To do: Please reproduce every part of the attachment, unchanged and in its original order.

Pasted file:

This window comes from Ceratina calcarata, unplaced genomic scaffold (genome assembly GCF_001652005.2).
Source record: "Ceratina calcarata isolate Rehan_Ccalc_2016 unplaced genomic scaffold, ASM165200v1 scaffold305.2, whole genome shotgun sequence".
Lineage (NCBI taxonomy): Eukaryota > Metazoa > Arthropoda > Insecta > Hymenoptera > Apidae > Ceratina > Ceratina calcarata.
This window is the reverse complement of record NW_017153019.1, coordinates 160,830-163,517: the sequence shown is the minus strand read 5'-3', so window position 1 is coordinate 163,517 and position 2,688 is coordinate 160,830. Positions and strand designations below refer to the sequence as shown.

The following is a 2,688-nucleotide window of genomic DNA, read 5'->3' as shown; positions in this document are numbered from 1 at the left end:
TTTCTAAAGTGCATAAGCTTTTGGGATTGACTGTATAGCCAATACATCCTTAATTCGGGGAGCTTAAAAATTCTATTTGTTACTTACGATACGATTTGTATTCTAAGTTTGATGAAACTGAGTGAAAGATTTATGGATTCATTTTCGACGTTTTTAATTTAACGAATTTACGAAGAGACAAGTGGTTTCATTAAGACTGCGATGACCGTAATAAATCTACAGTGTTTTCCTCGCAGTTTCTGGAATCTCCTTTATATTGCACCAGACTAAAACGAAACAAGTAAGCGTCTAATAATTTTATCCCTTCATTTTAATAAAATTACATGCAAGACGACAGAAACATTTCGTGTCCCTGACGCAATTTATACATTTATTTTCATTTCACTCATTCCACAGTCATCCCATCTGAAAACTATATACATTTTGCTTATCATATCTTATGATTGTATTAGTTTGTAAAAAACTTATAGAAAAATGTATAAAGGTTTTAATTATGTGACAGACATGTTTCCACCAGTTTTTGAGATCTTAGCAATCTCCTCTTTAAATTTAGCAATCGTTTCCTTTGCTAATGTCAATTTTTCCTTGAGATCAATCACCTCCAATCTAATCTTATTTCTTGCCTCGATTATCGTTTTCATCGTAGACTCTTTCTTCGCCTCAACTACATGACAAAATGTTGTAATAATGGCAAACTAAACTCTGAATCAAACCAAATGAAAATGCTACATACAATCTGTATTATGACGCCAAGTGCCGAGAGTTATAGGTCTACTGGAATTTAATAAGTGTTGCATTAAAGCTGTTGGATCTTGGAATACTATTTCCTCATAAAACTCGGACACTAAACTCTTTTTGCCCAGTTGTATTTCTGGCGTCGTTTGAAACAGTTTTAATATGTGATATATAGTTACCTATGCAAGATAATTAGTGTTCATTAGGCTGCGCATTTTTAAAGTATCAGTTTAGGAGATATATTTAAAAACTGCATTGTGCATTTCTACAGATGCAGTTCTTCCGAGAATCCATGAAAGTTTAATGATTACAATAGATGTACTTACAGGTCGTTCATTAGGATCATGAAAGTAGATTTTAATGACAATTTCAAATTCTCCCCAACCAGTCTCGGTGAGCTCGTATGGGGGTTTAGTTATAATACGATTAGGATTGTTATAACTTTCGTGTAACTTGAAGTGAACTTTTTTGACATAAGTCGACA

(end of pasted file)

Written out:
This window comes from Ceratina calcarata, unplaced genomic scaffold (genome assembly GCF_001652005.2).
Source record: "Ceratina calcarata isolate Rehan_Ccalc_2016 unplaced genomic scaffold, ASM165200v1 scaffold305.2, whole genome shotgun sequence".
Lineage (NCBI taxonomy): Eukaryota > Metazoa > Arthropoda > Insecta > Hymenoptera > Apidae > Ceratina > Ceratina calcarata.
This window is the reverse complement of record NW_017153019.1, coordinates 160,830-163,517: the sequence shown is the minus strand read 5'-3', so window position 1 is coordinate 163,517 and position 2,688 is coordinate 160,830. Positions and strand designations below refer to the sequence as shown.

The following is a 2,688-nucleotide window of genomic DNA, read 5'->3' as shown; positions in this document are numbered from 1 at the left end:
TTTCTAAAGTGCATAAGCTTTTGGGATTGACTGTATAGCCAATACATCCTTAATTCGGGGAGCTTAAAAATTCTATTTGTTACTTACGATACGATTTGTATTCTAAGTTTGATGAAACTGAGTGAAAGATTTATGGATTCATTTTCGACGTTTTTAATTTAACGAATTTACGAAGAGACAAGTGGTTTCATTAAGACTGCGATGACCGTAATAAATCTACAGTGTTTTCCTCGCAGTTTCTGGAATCTCCTTTATATTGCACCAGACTAAAACGAAACAAGTAAGCGTCTAATAATTTTATCCCTTCATTTTAATAAAATTACATGCAAGACGACAGAAACATTTCGTGTCCCTGACGCAATTTATACATTTATTTTCATTTCACTCATTCCACAGTCATCCCATCTGAAAACTATATACATTTTGCTTATCATATCTTATGATTGTATTAGTTTGTAAAAAACTTATAGAAAAATGTATAAAGGTTTTAATTATGTGACAGACATGTTTCCACCAGTTTTTGAGATCTTAGCAATCTCCTCTTTAAATTTAGCAATCGTTTCCTTTGCTAATGTCAATTTTTCCTTGAGATCAATCACCTCCAATCTAATCTTATTTCTTGCCTCGATTATCGTTTTCATCGTAGACTCTTTCTTCGCCTCAACTACATGACAAAATGTTGTAATAATGGCAAACTAAACTCTGAATCAAACCAAATGAAAATGCTACATACAATCTGTATTATGACGCCAAGTGCCGAGAGTTATAGGTCTACTGGAATTTAATAAGTGTTGCATTAAAGCTGTTGGATCTTGGAATACTATTTCCTCATAAAACTCGGACACTAAACTCTTTTTGCCCAGTTGTATTTCTGGCGTCGTTTGAAACAGTTTTAATATGTGATATATAGTTACCTATGCAAGATAATTAGTGTTCATTAGGCTGCGCATTTTTAAAGTATCAGTTTAGGAGATATATTTAAAAACTGCATTGTGCATTTCTACAGATGCAGTTCTTCCGAGAATCCATGAAAGTTTAATGATTACAATAGATGTACTTACAGGTCGTTCATTAGGATCATGAAAGTAGATTTTAATGACAATTTCAAATTCTCCCCAACCAGTCTCGGTGAGCTCGTATGGGGGTTTAGTTATAATACGATTAGGATTGTTATAACTTTCGTGTAACTTGAAGTGAACTTTTTTGACATAAGTCGACA